Biti Lowers Zimbabwe’s 2010 Growth Target in Mid-Term Budget

Zimbabwe’s Finance Minister Tendai Biti cut his forecast for economic growth this year after foreign donors failed to commit as much money as expected, according to the mid-term budget review.

Gross domestic product will expand about 5.4 percent, Biti said in his presentation to parliament in the capital, Harare, today. In the annual budget announced in December 2009, Biti estimated the economy would grow 7 percent in 2010.

The forecast was lowered “due to a number of factors, mainly the fragility of our economy,” Biti said in a phone interview from Harare today.

Zimbabwe’s Movement for Democratic Change formed a power-sharing government with President Robert Mugabe’s Zimbabwe African National Union-Patriotic Front in February last year. With Mugabe still in power, the accord has failed to allay investor concern, with foreign budgetary support falling below the $810 million Biti hoped to garner at the start of this year.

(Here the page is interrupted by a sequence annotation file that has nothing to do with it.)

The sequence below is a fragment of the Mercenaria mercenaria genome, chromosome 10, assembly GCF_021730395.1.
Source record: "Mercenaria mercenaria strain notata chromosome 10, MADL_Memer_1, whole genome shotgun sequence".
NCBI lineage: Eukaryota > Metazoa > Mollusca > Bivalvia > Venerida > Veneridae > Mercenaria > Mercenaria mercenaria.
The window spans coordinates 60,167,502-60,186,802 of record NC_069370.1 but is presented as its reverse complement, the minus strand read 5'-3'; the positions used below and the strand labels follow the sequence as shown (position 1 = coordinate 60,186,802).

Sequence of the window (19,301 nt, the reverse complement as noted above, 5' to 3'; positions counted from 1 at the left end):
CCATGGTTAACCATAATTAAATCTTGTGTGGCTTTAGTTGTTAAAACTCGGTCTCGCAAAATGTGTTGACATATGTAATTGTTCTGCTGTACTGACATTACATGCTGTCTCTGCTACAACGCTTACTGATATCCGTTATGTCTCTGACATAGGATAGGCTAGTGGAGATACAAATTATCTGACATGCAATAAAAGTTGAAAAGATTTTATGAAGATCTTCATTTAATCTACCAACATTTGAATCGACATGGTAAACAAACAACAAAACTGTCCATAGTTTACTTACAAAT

On coming into office, Biti, a member of the MDC, abandoned the Zimbabwe dollar and adopted a “multi-currency” economy that saw inflation plummet from 500 billion percent to deflation. Since then, inflation accelerated to 6.1 percent in May, the Harare-based statistics office said last month.

Inflation is expected to slow to between 4 percent and 5 percent by year-end, Biti said. Inflation data for June should be released by the country’s statistics office tomorrow.

Zimbabwe wants to mine all alluvial diamonds through a state-owned company governed by a diamond act, Biti said.

“This is the consensus of the government and will help us meet the budgetary shortfall caused by the lack of donor support,” he said.

In December, Biti vowed to spend only as much as the southern African nation earned in revenue and from donor support in an effort to cut growing debt.

“Donor countries have been wary of committing to Zimbabwe’s power-sharing government until it is clear that the abuse of the fiscus over the last decade has been brought to an end,” economist John Robertson said in a phone interview from Harare today.

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